Christine H. Chen


The nurses gather around Ah Ma who’s floating inside the green gown, tubed to beeping machines, getting her blood drawn from her difficult to find vein, and giving praise, good job to the nurse who says, aww your mom is so cute to the daughter who’s remembering Ah Ma’s slap on her face when she missed a spot of dust on the windowsill, you’re sloppy, you’re dumb, when she brought home a less than perfect score in a math exam, Ma’s clapping and cruel laughs after a goose bit her butt, so when the nurses announce, we’re wheeling your mom in, wanna give her a hug, her words shoot out, no, we’re not touchy people, and she crosses her arms until after the surgery, when she sees Ah Ma’s swollen mouth that’s never kissed her­, Ma’s hand limp and begging, she takes the cup and the straw, leans close to her mother’s face, here’s some water.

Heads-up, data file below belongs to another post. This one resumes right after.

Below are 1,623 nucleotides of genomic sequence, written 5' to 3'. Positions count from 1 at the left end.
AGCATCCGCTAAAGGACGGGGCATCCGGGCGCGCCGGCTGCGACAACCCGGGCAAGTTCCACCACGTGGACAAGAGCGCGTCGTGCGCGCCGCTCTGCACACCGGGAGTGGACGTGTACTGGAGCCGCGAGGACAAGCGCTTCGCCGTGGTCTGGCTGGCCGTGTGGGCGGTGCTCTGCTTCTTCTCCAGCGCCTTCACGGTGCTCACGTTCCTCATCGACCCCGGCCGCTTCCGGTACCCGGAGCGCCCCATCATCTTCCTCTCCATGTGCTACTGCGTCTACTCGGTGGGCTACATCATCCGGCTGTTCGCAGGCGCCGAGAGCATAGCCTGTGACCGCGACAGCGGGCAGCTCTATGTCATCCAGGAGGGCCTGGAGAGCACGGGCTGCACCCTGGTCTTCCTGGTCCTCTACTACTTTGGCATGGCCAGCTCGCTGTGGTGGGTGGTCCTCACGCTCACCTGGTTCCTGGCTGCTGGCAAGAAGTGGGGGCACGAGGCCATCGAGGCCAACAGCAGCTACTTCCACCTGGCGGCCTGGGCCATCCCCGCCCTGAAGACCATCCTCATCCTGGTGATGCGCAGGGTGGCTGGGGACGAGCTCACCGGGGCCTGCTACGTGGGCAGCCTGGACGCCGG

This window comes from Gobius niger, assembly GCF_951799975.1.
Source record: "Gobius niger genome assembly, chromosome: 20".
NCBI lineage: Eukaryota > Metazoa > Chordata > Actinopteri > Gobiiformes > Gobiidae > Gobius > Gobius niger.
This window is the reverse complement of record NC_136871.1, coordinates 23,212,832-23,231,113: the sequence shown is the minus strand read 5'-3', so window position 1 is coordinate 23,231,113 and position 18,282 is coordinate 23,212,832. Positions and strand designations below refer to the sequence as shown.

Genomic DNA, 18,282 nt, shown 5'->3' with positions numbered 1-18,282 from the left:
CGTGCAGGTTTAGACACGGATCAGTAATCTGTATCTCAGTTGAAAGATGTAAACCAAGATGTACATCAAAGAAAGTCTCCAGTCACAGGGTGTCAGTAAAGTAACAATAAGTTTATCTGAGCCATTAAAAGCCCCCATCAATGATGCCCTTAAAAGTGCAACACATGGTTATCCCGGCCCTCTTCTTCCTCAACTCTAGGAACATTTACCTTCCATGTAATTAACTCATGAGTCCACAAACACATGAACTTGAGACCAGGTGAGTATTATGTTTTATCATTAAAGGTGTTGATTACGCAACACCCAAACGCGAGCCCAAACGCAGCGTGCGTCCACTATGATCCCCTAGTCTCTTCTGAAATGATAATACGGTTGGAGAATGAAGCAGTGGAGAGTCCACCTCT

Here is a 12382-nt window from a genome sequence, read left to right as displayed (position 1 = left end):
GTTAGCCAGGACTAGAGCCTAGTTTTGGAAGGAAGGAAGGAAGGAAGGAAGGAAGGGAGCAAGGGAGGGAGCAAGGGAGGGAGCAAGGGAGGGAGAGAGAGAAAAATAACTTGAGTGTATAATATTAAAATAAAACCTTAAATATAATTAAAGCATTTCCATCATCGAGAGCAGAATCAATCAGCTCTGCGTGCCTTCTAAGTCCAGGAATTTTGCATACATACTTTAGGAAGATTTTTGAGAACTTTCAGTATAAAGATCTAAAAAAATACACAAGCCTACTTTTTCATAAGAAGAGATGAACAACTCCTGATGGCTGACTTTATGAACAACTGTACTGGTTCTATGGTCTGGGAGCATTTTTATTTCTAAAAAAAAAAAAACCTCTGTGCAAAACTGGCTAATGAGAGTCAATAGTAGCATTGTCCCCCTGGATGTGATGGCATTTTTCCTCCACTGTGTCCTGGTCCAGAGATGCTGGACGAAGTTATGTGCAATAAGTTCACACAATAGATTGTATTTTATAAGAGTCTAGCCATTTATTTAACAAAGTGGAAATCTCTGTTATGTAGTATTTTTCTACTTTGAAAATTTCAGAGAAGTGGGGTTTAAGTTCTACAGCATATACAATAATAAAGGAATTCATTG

Christine H. Chen was born in Hong Kong and grew up in Madagascar before settling in Boston where she worked as a research chemist. Her fiction has been published in Pinch, CRAFT Literary, Hobart, SmokeLong Quarterly, Atticus Review, The Ekphrastic Review, New Flash Fiction Review, and other journals. She is a recipient of the 2022 Mass Cultural Council Artist Fellowship and the co-translator from French of the novel My Lemon Tree (Spuyten Duyvil, forthcoming late 2023). Her publications can be found at